Brillhart House Miami

Occasionally a house makes the rounds on the architecture & design blogs that stands out from all of the rest. Ever since I saw the Brillhart House, it has remained in my mind.

It's luxurious without being ostentatious. It's Miami in all of the right ways, not the Karim Rashid ways. 

Images via brillhartarchitecture.com

Photo Credit: Claudia Uribe

Photo Credit: Claudia Uribe

Photo Credit: Stefani Fachini

Photo Credit: Stefani Fachini

Photo Credit: Claudia Uribe

Photo Credit: Claudia Uribe

Photo Credit: Claudia Uribe

Photo Credit: Claudia Uribe

Photo Credit: Claudia Uribe

Photo Credit: Claudia Uribe

Photo Credit: Claudia Uribe

Photo Credit: Claudia Uribe

Photo Credit: Claudia Uribe

Photo Credit: Claudia Uribe

Photo Credit: Claudia Uribe

Photo Credit: Claudia Uribe

Photo Credit: Claudia Uribe

Photo Credit: Claudia Uribe

Photo Credit: Claudia Uribe

Photo Credit: Claudia Uribe

Photo Credit: Claudia Uribe

Photo Credit: Claudia Uribe

Photo Credit: Claudia Uribe

Photo Credit: Claudia Uribe

From brillhartarchitecture.com

The design for our house relies on a back-to-the-basics approach – specifically studying old architectural models that care about good form but are also good for something. Each design decision was organized around four central questions that challenge the culture for building big: what is necessary; how can we minimize our impact on the earth; how do we respect the context of the neighborhood; and what can we really build?
 Some answers came from a place with which we are already intimately familiar – the seemingly forgotten American Vernacular, and more specifically, the Dog Trot, which for well over a century, has been a dominant image representing Florida Cracker architecture. The small, simple, and practical building is both modest and rich in cultural meaning. It attempts to maximize efficiency, space, and energy; relies on vernacular building materials; and celebrates the balmy breezes.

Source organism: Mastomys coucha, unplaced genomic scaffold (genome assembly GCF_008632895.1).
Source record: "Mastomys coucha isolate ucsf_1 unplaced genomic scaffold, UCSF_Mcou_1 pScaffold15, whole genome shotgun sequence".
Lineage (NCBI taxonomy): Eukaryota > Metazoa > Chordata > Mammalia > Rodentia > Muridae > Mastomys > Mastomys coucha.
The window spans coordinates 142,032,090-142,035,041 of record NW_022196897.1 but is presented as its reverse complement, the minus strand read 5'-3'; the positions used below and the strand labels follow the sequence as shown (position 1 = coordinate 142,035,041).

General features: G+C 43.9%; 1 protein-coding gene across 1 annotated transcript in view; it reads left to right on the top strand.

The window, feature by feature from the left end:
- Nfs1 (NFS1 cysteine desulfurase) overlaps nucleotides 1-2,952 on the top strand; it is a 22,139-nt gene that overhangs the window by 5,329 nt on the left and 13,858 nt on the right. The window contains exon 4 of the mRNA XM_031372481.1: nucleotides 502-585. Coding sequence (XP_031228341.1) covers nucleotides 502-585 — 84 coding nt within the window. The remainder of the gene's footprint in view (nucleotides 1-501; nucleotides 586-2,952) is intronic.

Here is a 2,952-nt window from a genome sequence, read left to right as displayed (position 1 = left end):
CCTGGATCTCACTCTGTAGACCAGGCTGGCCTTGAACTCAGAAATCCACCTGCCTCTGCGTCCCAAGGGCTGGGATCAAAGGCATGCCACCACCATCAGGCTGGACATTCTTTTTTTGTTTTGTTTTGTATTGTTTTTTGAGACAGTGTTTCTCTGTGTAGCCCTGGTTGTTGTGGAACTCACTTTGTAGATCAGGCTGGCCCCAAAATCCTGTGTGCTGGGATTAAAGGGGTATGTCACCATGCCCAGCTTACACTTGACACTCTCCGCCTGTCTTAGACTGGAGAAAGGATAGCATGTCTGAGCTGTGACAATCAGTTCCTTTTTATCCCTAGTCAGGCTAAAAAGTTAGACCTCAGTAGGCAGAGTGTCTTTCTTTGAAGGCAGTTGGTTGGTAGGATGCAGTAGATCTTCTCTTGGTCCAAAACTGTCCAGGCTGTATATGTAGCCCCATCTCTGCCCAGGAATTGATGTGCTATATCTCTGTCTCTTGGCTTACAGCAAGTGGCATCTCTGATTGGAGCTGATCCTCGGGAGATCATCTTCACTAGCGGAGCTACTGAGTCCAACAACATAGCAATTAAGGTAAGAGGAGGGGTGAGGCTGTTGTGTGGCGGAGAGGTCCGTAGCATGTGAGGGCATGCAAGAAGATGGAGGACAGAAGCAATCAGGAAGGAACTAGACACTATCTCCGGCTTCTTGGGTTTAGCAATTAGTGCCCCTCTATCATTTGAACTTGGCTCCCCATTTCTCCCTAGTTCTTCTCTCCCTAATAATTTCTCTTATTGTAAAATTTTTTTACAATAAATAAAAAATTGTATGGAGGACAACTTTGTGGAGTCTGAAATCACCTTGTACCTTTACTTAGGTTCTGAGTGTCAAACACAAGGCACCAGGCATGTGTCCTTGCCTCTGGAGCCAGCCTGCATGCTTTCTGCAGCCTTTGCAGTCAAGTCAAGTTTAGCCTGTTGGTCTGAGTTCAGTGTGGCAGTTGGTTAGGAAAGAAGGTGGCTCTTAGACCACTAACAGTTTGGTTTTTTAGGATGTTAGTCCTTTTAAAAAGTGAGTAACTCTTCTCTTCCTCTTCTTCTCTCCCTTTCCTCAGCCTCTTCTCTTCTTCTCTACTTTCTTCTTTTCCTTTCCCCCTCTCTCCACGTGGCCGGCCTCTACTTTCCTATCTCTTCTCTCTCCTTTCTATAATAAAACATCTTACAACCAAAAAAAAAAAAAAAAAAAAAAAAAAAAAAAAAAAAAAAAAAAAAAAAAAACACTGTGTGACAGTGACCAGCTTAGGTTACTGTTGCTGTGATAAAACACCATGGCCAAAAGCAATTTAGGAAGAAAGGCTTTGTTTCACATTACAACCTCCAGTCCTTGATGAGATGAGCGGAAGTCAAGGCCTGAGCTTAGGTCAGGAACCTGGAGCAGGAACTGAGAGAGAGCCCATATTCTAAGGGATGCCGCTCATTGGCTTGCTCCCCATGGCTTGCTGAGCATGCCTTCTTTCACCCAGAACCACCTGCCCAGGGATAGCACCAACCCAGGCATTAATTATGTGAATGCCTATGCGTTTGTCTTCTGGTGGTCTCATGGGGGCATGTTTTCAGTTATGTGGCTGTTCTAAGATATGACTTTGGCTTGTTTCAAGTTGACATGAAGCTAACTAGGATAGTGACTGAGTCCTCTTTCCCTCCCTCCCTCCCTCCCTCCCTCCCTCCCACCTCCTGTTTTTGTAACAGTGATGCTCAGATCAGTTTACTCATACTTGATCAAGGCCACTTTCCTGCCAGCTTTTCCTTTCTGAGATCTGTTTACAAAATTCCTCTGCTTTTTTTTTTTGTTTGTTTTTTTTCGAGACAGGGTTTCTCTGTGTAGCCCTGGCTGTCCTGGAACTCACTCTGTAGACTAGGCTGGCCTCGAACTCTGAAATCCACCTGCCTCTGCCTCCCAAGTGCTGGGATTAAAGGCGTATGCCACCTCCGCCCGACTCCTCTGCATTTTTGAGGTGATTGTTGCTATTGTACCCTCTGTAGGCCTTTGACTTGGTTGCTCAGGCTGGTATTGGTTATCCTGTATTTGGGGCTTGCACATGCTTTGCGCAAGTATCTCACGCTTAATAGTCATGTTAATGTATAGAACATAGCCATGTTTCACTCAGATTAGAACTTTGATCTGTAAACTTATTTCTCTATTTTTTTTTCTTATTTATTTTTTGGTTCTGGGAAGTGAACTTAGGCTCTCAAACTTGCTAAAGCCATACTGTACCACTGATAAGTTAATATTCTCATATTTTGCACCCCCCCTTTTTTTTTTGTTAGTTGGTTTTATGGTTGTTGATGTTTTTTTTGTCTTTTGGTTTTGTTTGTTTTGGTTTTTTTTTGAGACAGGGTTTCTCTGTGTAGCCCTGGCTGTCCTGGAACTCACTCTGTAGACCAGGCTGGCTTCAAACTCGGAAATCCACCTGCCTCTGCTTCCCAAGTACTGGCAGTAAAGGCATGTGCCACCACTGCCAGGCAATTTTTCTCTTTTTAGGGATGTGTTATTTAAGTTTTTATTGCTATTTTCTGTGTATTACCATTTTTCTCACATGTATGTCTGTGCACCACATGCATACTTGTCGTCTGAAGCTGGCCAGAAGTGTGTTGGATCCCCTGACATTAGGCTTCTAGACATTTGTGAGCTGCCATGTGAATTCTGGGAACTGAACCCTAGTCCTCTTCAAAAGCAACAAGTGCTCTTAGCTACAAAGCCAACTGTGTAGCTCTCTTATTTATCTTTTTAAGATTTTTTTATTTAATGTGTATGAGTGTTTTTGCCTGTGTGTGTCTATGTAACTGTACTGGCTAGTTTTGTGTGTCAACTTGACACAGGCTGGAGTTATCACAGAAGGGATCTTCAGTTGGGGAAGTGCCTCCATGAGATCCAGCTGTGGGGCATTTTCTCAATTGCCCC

The principles of Tropical Modernism also offered direction. The architects building in South Florida’s postwar period turned to local landscape, climate and materials to inform their designs, marrying building traditions with passive systems, new technologies, and innovative construction techniques. In that same spirit, we sought an alternative to the use of concrete and concrete only, instead exploring steel and glass as the superstructure. As a result, we wasted fewer materials, simplified the assembly, and reduced the cost and time of construction, all the while allowing for increased cross ventilation and a heightened sense of living within the landscape.
Elevated five feet off the ground, the project includes 100 feet of uninterrupted glass – 50 feet spanning the full length of both the front and back sides of the house, with four sets of sliding glass doors that allow the house to be entirely open when desired. The house also includes 800 square feet of outdoor living space, with both front and back porches and shutters along the front façade for added privacy and protection against the elements. These details, and the position of the house, which is at the center of a 330-foot long lot, allow the house to meld seamlessly with the site’s dense and lush native landscaping. With interior and exterior spaces fused together, the experience is that of a floating tropical refuge.
Insulation/Glass
With today’s advances in thermal qualities of glass and insulationwe were able to use the Tropical modern concepts alongside current Florida Building Code requirements. To meet and/or exceed the required R-Values, we included insulation on all six sides (icynene and rigid insulation); as well as 9/16″ thick thermal glass. We also had to design new assemblies in the process. For one, the new code just came out with requirements to insulate the floor if elevated. As this is a new requirement — we had to develop an entirely new floor detail – creating a sandwich with plywood underneath and on top of a layer of rigid insulation. Meanwhile, in order to achieve the R-Value on the roof and accommodate a slight slope, we designed a similar but inverse concept –  installing tapered rigid insulation on the roof, with a layer of plywood underneath followed by icynine below.
The R-value is a measure of thermal resistance used in the building and construction industry. It is expressed as the thickness of the material divided by the thermal conductivity. The higher the number, the better the building insulation’s effectiveness.  The design for the roof insulation resulted in a R-Value that exceeded what was required.
For complete project details and construction photos, visit www.brillharthouse.blogspot.com